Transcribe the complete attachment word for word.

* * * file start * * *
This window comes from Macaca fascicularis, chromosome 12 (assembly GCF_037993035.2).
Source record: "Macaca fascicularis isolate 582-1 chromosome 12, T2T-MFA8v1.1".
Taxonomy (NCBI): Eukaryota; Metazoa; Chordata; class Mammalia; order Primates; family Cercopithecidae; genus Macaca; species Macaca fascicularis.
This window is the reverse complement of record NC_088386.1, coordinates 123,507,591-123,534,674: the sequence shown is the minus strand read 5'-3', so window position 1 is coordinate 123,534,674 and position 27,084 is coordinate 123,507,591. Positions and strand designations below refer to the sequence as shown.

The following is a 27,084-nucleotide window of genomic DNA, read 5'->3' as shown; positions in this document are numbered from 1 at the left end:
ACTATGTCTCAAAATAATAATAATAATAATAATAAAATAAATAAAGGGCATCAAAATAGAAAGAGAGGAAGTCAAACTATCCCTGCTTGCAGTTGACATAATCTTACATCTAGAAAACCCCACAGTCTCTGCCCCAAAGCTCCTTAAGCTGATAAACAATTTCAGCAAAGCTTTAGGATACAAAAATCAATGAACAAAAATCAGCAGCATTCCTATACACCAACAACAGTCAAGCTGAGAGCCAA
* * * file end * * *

This window comes from Macaca fascicularis, chromosome 12 (assembly GCF_037993035.2).
Source record: "Macaca fascicularis isolate 582-1 chromosome 12, T2T-MFA8v1.1".
Taxonomy (NCBI): Eukaryota; Metazoa; Chordata; class Mammalia; order Primates; family Cercopithecidae; genus Macaca; species Macaca fascicularis.
This window is the reverse complement of record NC_088386.1, coordinates 123,507,591-123,534,674: the sequence shown is the minus strand read 5'-3', so window position 1 is coordinate 123,534,674 and position 27,084 is coordinate 123,507,591. Positions and strand designations below refer to the sequence as shown.

The following is a 27,084-nucleotide window of genomic DNA, read 5'->3' as shown; positions in this document are numbered from 1 at the left end:
ACTATGTCTCAAAATAATAATAATAATAATAATAAAATAAATAAAGGGCATCAAAATAGAAAGAGAGGAAGTCAAACTATCCCTGCTTGCAGTTGACATAATCTTACATCTAGAAAACCCCACAGTCTCTGCCCCAAAGCTCCTTAAGCTGATAAACAATTTCAGCAAAGCTTTAGGATACAAAAATCAATGAACAAAAATCAGCAGCATTCCTATACACCAACAACAGTCAAGCTGAGAGCCAA